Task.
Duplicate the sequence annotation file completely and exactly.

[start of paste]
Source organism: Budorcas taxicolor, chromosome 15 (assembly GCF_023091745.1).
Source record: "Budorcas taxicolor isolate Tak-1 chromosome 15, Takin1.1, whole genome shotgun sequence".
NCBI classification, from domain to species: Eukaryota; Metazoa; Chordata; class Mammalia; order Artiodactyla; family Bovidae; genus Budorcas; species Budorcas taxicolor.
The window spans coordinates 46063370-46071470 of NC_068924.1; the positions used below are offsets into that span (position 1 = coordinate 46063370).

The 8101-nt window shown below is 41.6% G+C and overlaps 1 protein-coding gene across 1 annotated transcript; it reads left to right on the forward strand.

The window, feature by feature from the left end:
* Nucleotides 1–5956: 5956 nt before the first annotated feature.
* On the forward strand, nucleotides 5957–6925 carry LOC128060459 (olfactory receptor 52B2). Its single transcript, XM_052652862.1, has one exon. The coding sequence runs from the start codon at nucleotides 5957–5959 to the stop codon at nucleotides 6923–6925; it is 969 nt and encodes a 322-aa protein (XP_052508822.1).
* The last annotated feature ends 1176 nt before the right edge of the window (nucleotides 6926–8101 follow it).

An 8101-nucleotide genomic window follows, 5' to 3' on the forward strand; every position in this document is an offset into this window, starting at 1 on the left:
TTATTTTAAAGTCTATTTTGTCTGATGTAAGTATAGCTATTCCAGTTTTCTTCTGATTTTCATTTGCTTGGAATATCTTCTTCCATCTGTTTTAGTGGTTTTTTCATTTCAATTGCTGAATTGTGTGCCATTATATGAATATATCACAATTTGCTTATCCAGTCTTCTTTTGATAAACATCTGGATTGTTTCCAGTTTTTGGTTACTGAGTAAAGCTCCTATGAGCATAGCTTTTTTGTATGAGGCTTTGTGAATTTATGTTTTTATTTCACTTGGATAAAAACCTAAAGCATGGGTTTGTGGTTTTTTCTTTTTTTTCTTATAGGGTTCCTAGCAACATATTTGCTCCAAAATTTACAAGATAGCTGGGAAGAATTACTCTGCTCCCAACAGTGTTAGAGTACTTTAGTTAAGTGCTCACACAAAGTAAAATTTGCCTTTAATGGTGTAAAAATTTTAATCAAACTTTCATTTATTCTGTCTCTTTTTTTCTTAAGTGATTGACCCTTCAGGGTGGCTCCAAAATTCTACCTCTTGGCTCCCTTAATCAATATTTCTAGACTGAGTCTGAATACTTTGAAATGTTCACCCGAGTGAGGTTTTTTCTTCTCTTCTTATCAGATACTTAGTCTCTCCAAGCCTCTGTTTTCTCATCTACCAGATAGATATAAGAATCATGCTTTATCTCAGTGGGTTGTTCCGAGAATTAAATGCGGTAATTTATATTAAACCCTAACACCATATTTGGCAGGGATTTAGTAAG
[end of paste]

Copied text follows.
Source organism: Budorcas taxicolor, chromosome 15 (assembly GCF_023091745.1).
Source record: "Budorcas taxicolor isolate Tak-1 chromosome 15, Takin1.1, whole genome shotgun sequence".
NCBI classification, from domain to species: Eukaryota; Metazoa; Chordata; class Mammalia; order Artiodactyla; family Bovidae; genus Budorcas; species Budorcas taxicolor.
The window spans coordinates 46063370-46071470 of NC_068924.1; the positions used below are offsets into that span (position 1 = coordinate 46063370).

The 8101-nt window shown below is 41.6% G+C and overlaps 1 protein-coding gene across 1 annotated transcript; it reads left to right on the forward strand.

The window, feature by feature from the left end:
* Nucleotides 1–5956: 5956 nt before the first annotated feature.
* On the forward strand, nucleotides 5957–6925 carry LOC128060459 (olfactory receptor 52B2). Its single transcript, XM_052652862.1, has one exon. The coding sequence runs from the start codon at nucleotides 5957–5959 to the stop codon at nucleotides 6923–6925; it is 969 nt and encodes a 322-aa protein (XP_052508822.1).
* The last annotated feature ends 1176 nt before the right edge of the window (nucleotides 6926–8101 follow it).

An 8101-nucleotide genomic window follows, 5' to 3' on the forward strand; every position in this document is an offset into this window, starting at 1 on the left:
TTATTTTAAAGTCTATTTTGTCTGATGTAAGTATAGCTATTCCAGTTTTCTTCTGATTTTCATTTGCTTGGAATATCTTCTTCCATCTGTTTTAGTGGTTTTTTCATTTCAATTGCTGAATTGTGTGCCATTATATGAATATATCACAATTTGCTTATCCAGTCTTCTTTTGATAAACATCTGGATTGTTTCCAGTTTTTGGTTACTGAGTAAAGCTCCTATGAGCATAGCTTTTTTGTATGAGGCTTTGTGAATTTATGTTTTTATTTCACTTGGATAAAAACCTAAAGCATGGGTTTGTGGTTTTTTCTTTTTTTTCTTATAGGGTTCCTAGCAACATATTTGCTCCAAAATTTACAAGATAGCTGGGAAGAATTACTCTGCTCCCAACAGTGTTAGAGTACTTTAGTTAAGTGCTCACACAAAGTAAAATTTGCCTTTAATGGTGTAAAAATTTTAATCAAACTTTCATTTATTCTGTCTCTTTTTTTCTTAAGTGATTGACCCTTCAGGGTGGCTCCAAAATTCTACCTCTTGGCTCCCTTAATCAATATTTCTAGACTGAGTCTGAATACTTTGAAATGTTCACCCGAGTGAGGTTTTTTCTTCTCTTCTTATCAGATACTTAGTCTCTCCAAGCCTCTGTTTTCTCATCTACCAGATAGATATAAGAATCATGCTTTATCTCAGTGGGTTGTTCCGAGAATTAAATGCGGTAATTTATATTAAACCCTAACACCATATTTGGCAGGGATTTAGTAAG